One of the most expensive TV programs produced in Japan up to that time, ULTRA Q was a ratings smash that paved the way for Tsuburaya Productions' first color series... ULTRAMAN!"
A "True Tokyo Story" aspect of "Q" from the aforementioned booklet is sure to delight at least one teen Swedish girl. We learn that the original title of this series is "Unbalance" and that it is intended to show how Mother Nature fights back when man disrupts the balance between the natural and the industrialized worlds.
On a more relatable note to mainstream North American audiences, "Q" evokes strong thoughts of the original "Twilight Zone" and the (black-and-white) first season of "Lost In Space" before the influence of "Batman" '66 makes the latter far brighter and more campy. This element of east meets west extends beyond all three series including exposition (and context) providing narration.
The look and tone of "Q" is very similar to that of "Zone" and "Space." The production techniques show that Irwin Allen of "Space" fame and his brother from another continent Tsuburaya are of one mind.
The aptly titled "Defeat Gomess" starts "Q" on a terrific note that reflects a timely "television killed the movie star" vibe by having a well-executed "Godzilla" theme. This story begins with construction of a train tunnel giving the titular beast both a rude awakening and an exit strategy.
This adventure includes a "little child" shall lead them element that is prominent in "Q" and "Man." A young boy takes an "it takes a Klingon to defeat a Klingon" attitude by being instrumental in inviting the arch-foe of Gomess to the party. The rest is pure scifi history.
Speaking of "Trek," "Q" (no relation) regularly having a boy hero seems to inspire a prominent feature in "Star Trek: The Next Generation." One of countless expressions of intense disdain for prodigy Wesley Crusher prompted a friend to agree but note that Wesley allows tween boys to fantasize about being respected members of the Enterprise crew.
"Q" next takes a wonderfully goofy turn in "Goro and Goro." This one has a monkey whisperer do his thing when a science experiment gone awry causes a simian to become a (non-grape) great ape, The humanitarian outcome is a nice alternative to having the "monster" plummet from a skyscraper.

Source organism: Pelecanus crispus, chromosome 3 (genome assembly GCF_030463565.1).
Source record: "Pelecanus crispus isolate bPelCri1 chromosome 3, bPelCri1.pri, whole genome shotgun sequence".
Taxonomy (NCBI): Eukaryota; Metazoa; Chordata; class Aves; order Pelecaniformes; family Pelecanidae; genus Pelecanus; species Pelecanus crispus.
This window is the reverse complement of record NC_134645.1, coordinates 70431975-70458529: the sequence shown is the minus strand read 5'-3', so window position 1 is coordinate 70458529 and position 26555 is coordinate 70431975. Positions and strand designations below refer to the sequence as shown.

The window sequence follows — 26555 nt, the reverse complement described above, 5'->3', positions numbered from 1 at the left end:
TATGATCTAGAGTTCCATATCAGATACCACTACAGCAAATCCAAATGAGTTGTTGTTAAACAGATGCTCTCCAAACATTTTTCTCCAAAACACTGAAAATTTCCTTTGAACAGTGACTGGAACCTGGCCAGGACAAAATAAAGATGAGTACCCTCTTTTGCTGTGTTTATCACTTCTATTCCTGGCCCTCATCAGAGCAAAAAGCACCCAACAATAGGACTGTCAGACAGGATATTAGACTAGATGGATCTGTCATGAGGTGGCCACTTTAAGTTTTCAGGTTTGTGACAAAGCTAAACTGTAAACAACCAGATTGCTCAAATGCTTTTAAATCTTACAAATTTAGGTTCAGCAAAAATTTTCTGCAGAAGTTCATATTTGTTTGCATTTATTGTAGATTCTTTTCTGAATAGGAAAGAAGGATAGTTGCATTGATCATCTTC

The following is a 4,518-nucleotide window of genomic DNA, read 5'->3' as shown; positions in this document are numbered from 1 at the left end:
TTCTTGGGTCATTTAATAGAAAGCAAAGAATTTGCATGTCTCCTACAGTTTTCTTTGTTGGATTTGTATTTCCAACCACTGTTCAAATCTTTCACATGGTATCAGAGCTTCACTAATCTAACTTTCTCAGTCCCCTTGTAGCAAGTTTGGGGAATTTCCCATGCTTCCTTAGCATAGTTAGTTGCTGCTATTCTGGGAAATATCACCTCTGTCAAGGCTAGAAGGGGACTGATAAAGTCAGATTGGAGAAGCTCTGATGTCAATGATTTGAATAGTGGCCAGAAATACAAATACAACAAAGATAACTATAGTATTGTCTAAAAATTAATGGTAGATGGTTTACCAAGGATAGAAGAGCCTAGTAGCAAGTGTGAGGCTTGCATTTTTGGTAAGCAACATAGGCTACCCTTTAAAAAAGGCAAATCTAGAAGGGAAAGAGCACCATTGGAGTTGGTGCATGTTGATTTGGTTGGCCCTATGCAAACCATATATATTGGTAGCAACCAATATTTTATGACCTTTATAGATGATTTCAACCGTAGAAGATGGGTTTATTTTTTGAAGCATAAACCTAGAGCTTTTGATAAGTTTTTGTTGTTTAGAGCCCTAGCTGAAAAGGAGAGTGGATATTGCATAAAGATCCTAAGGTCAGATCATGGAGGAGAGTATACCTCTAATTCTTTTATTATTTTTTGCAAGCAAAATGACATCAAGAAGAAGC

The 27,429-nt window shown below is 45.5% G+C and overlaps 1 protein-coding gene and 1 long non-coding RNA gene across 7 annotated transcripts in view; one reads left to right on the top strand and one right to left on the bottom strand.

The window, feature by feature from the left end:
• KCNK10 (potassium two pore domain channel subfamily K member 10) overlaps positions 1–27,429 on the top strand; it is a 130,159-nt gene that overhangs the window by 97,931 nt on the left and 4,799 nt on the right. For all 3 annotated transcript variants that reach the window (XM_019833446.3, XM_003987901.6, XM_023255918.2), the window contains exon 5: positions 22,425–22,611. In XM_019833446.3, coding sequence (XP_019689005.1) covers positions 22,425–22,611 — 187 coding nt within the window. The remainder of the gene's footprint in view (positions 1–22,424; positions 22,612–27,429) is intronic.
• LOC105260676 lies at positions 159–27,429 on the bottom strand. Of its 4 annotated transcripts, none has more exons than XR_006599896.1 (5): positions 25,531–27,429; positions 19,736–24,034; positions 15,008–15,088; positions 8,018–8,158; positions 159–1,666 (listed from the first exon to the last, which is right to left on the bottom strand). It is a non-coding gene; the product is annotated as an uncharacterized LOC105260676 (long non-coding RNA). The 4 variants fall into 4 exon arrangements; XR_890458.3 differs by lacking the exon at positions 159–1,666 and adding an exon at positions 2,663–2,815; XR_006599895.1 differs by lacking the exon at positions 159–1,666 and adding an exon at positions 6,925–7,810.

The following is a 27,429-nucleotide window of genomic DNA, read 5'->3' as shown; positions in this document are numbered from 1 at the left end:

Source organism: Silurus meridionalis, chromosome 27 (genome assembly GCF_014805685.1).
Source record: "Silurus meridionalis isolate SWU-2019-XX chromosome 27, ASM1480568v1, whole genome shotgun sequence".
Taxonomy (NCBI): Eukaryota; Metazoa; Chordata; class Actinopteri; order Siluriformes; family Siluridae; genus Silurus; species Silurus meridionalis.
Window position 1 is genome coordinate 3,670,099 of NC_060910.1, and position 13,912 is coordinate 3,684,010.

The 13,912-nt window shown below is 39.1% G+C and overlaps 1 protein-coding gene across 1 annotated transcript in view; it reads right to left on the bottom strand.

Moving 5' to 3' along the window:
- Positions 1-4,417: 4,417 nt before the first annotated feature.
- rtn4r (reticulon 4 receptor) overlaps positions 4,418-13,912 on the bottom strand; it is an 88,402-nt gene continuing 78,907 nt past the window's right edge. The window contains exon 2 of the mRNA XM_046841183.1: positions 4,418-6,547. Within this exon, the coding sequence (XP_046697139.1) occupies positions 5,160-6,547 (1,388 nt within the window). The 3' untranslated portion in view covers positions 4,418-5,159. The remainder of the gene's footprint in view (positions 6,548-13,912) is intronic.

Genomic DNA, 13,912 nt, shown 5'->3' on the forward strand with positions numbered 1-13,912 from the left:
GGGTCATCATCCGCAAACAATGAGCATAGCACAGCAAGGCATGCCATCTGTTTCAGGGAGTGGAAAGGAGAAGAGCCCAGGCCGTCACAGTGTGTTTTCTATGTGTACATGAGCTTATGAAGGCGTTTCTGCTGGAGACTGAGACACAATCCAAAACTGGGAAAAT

The ironically titled "Gift From Space" has our not-so-favorite Martians respond to rocket scientists boldly going where no man has gone before. There never has been a more clear example of Yankee, go home.
The fun continues with variations of "The Thing" and "The Little Shop of Horrors" (complete with a vampire plant that literally can be thought of a a big prick). This leads to an imminent explosion of Mt. Fuji involving a bear boy and another slumbering monster whom the misdeeds of man has awoken.
"Q" wraps this up several episodes later with a "Dr. Who" style adventure involving a train that can travel through time and space. The "Zone" style destination in a land that is free from the consequences of incidents that shows what fools these mortal be.
The kicker to all this there is much more to discover and adore about "Q" and the entire franchise. MCE deserves high praise for doing such an exceptional job making this possible.
CBS Home Entertainment fully honors a primary purpose of physical media in releasing the complete '80scom "Life With Lucy" on October 8, 2019. DVDs are an ideal way to enjoy rarely syndicated shows; getting to discover that a program that you watched back in the day is better than remembered and deserves to be weighted due to its role in television is a bonus.. All this can be equally said about the CBSHE DVD release of the "Happy Days" spinoff "Joanie Loves Chachi." "Joanie" is on the list of posts due to be copied from Unreal TV 1.0 to this current site.
The "Life" (as well as is recalled as to "Joanie") includes unaired episodes. In this case, it is five.
The "Life" release also is notable for coming on the heels of the (reviewed) must-see CBSHE August 2019 DVD release of 16 colorized episodes of "I Love Lucy." The labor-of-love extras in both "Lucy" sets are just as much see as the main event.
IMDb perfectly provides much of the premise of "Life" by describing it as "Lucy Barker is a grandmother living with her daughter's family while constantly getting into comedic predicaments." CBSHE brings us most of the way home by stating that widowed Ma Barker "has inherited half of her husband's hardware store with his business partner Curtis McGibbon (Gale Gordon). Things take a turn for the hilarious as Barker insists on helping out in the store despite knowing nothing about the business."